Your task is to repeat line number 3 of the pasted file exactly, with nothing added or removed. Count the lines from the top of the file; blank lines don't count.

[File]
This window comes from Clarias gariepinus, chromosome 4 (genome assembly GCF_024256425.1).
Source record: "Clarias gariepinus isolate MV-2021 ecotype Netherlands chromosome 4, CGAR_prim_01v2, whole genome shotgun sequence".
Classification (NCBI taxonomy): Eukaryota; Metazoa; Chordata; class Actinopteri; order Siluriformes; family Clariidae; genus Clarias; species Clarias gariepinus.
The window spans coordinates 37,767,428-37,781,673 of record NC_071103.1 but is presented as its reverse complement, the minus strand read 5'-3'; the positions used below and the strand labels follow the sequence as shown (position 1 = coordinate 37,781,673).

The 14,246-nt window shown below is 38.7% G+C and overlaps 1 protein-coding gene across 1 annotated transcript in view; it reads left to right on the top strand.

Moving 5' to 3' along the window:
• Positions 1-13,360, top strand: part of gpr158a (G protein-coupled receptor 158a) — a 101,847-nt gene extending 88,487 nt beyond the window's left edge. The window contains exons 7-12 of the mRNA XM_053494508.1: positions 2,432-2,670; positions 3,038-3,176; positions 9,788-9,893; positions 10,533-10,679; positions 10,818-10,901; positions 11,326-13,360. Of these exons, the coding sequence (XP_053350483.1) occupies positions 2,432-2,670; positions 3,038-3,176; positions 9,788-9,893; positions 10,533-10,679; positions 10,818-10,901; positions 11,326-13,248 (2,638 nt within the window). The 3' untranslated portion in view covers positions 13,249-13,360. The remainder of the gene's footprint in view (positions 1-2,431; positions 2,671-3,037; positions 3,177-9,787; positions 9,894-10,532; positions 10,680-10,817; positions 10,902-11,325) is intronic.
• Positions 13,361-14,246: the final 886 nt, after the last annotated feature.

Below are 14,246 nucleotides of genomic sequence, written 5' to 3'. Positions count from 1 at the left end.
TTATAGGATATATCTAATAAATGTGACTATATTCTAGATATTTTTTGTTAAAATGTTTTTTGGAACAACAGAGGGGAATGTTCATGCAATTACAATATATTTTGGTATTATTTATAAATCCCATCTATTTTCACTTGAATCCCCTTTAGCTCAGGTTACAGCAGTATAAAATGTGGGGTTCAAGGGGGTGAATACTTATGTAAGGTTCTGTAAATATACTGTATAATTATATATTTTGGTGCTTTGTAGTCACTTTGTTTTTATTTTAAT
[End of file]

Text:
Classification (NCBI taxonomy): Eukaryota; Metazoa; Chordata; class Actinopteri; order Siluriformes; family Clariidae; genus Clarias; species Clarias gariepinus.